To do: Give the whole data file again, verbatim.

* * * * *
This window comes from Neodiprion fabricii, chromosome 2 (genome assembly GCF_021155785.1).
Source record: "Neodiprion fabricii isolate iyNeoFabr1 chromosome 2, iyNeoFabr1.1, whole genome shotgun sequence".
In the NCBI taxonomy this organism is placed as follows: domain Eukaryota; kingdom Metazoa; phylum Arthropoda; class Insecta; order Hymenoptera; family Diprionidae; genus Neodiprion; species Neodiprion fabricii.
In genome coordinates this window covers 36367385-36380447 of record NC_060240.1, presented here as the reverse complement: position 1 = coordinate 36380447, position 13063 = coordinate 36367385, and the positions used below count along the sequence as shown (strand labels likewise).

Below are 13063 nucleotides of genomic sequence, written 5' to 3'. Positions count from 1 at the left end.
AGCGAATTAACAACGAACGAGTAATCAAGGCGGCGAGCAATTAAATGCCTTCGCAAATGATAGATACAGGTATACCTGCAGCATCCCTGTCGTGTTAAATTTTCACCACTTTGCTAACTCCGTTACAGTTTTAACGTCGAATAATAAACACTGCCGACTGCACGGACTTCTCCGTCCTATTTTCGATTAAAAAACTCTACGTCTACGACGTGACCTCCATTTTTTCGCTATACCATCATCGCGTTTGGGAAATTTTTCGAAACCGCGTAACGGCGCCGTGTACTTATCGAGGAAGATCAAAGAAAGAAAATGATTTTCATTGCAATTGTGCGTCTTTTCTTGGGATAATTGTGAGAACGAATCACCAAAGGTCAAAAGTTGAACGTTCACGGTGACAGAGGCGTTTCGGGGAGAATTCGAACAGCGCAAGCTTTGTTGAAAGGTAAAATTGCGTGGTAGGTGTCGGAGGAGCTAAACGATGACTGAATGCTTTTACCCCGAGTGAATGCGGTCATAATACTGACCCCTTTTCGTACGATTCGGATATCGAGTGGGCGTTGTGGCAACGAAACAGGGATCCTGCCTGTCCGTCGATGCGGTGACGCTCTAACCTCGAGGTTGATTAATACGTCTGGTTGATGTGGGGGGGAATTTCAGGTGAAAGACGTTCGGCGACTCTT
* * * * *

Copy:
This window comes from Neodiprion fabricii, chromosome 2 (genome assembly GCF_021155785.1).
Source record: "Neodiprion fabricii isolate iyNeoFabr1 chromosome 2, iyNeoFabr1.1, whole genome shotgun sequence".
In the NCBI taxonomy this organism is placed as follows: domain Eukaryota; kingdom Metazoa; phylum Arthropoda; class Insecta; order Hymenoptera; family Diprionidae; genus Neodiprion; species Neodiprion fabricii.
In genome coordinates this window covers 36367385-36380447 of record NC_060240.1, presented here as the reverse complement: position 1 = coordinate 36380447, position 13063 = coordinate 36367385, and the positions used below count along the sequence as shown (strand labels likewise).

Below are 13063 nucleotides of genomic sequence, written 5' to 3'. Positions count from 1 at the left end.
AGCGAATTAACAACGAACGAGTAATCAAGGCGGCGAGCAATTAAATGCCTTCGCAAATGATAGATACAGGTATACCTGCAGCATCCCTGTCGTGTTAAATTTTCACCACTTTGCTAACTCCGTTACAGTTTTAACGTCGAATAATAAACACTGCCGACTGCACGGACTTCTCCGTCCTATTTTCGATTAAAAAACTCTACGTCTACGACGTGACCTCCATTTTTTCGCTATACCATCATCGCGTTTGGGAAATTTTTCGAAACCGCGTAACGGCGCCGTGTACTTATCGAGGAAGATCAAAGAAAGAAAATGATTTTCATTGCAATTGTGCGTCTTTTCTTGGGATAATTGTGAGAACGAATCACCAAAGGTCAAAAGTTGAACGTTCACGGTGACAGAGGCGTTTCGGGGAGAATTCGAACAGCGCAAGCTTTGTTGAAAGGTAAAATTGCGTGGTAGGTGTCGGAGGAGCTAAACGATGACTGAATGCTTTTACCCCGAGTGAATGCGGTCATAATACTGACCCCTTTTCGTACGATTCGGATATCGAGTGGGCGTTGTGGCAACGAAACAGGGATCCTGCCTGTCCGTCGATGCGGTGACGCTCTAACCTCGAGGTTGATTAATACGTCTGGTTGATGTGGGGGGGAATTTCAGGTGAAAGACGTTCGGCGACTCTT